Research is paramount to a bold story, and I’m a professional student at heart. Someday I fully expect to be sitting in an interrogation room, trying to explain to an FBI agent that the ski area maps on my computer and the instant messages about the best places for planting explosives really are just research for a novel.

Q: Is there anything you find particularly challenging in your writing?

A: Depends on what’s going on around me. If there’s a lot of stress in my life at the moment, it’s all challenging. Just getting my brain to settle and clear enough so I can write. I’ve learned to go with the flow—if I sit down and try to get a story moving and it’s just a jumble in my head, I walk away for a bit. If I know the week ahead is going to be a schedule nightmare, I don’t even attempt. I know authors who swear by the practice of writing something every day; to me it feels like a deadline. And if I don’t make that deadline I know I’ll guilt over it. So I forgive myself the days when it just isn’t going to happen.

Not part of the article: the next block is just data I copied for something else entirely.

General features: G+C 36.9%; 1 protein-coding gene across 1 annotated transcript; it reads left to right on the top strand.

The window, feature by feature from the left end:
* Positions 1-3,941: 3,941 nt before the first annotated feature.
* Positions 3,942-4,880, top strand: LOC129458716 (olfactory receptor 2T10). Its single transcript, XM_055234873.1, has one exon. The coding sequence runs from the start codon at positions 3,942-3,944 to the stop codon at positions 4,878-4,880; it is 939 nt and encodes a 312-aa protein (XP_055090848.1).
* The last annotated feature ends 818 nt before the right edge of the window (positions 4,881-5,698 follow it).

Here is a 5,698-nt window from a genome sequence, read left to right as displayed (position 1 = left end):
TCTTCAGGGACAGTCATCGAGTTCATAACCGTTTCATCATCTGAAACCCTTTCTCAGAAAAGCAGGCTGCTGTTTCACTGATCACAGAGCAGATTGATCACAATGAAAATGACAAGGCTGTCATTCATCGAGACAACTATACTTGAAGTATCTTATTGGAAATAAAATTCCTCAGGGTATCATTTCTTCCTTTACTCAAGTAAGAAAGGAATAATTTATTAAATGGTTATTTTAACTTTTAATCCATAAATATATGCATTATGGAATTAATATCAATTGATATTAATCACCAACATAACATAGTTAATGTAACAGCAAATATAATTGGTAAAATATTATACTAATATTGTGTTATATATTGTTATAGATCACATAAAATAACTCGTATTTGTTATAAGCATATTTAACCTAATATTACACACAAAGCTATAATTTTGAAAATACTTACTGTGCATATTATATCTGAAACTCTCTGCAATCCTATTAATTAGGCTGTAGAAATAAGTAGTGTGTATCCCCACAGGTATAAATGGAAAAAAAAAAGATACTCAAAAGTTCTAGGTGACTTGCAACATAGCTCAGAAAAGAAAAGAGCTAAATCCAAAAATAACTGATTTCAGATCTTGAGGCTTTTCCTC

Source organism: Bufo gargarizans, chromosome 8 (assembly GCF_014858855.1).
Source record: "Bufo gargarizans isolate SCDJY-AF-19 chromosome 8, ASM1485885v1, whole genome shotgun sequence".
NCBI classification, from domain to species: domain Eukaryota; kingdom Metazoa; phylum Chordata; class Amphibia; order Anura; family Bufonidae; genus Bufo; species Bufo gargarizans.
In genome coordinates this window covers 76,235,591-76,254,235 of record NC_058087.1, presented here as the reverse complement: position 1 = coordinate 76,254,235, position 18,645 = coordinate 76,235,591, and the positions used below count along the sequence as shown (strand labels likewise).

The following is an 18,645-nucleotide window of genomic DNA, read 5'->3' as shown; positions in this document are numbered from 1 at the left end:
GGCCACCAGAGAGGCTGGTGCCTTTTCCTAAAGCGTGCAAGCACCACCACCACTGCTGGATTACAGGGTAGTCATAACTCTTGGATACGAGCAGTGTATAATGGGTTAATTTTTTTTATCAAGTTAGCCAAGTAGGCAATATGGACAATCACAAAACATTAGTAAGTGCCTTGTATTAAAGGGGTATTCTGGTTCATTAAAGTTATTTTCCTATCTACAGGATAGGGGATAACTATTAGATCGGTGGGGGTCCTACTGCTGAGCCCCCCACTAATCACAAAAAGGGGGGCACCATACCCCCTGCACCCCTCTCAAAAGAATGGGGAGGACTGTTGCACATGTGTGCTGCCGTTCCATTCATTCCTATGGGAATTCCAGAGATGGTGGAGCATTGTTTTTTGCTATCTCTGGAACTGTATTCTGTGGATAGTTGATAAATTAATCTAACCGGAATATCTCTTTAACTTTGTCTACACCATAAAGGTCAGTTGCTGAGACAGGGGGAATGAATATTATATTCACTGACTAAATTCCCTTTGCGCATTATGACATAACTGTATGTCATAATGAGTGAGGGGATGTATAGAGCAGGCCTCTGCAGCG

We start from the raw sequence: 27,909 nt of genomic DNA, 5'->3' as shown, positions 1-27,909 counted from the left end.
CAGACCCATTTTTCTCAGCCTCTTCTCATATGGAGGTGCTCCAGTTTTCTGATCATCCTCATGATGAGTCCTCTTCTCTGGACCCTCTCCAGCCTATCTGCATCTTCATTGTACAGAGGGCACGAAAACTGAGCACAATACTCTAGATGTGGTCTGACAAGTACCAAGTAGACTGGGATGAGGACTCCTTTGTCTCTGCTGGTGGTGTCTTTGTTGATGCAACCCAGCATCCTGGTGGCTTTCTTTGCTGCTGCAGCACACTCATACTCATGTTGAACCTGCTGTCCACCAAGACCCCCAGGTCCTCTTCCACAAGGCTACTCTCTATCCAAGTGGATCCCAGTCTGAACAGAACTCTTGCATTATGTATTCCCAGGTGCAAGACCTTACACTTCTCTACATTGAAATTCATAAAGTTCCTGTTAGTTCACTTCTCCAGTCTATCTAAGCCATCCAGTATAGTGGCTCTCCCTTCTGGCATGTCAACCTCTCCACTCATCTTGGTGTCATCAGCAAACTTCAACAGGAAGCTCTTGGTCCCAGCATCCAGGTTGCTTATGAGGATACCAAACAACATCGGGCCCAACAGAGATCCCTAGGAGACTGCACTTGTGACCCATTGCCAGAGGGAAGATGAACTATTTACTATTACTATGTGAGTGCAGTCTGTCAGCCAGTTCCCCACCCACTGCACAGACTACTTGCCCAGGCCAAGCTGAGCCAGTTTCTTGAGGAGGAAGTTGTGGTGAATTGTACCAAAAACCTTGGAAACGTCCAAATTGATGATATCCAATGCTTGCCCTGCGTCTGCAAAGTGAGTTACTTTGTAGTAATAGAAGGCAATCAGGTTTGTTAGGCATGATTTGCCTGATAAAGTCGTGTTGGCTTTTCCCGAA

Q: How long does it take you to write a book?

A: It takes as long as it takes to tell the story. That might sound like a snarky answer, but it really isn’t. Some stories will flow like spring runoff in the mountains; others have to be carved out of the bedrock. Shadows of the Past sat unfinished for three years before I even felt like working on it again. But I co-authored an inspirational romance (about 20,000 words) that was plotted out in two days and finished in nine—submission-ready.

Q: Do you have any advice for other writers?

A:  Some excellent advice a new friend gave me: “Nothing timid...go bold!” Don’t settle for formula writing or cardboard characters. Give your characters souls; make them live. If you can breathe real life into your story—if your reader can see the town and hear the birds and smell the shortbread from the Dutch Treat Bakery, you’ve done your job and you won’t ever have to worry about being tossed in the wastebasket or the Recycle Bin.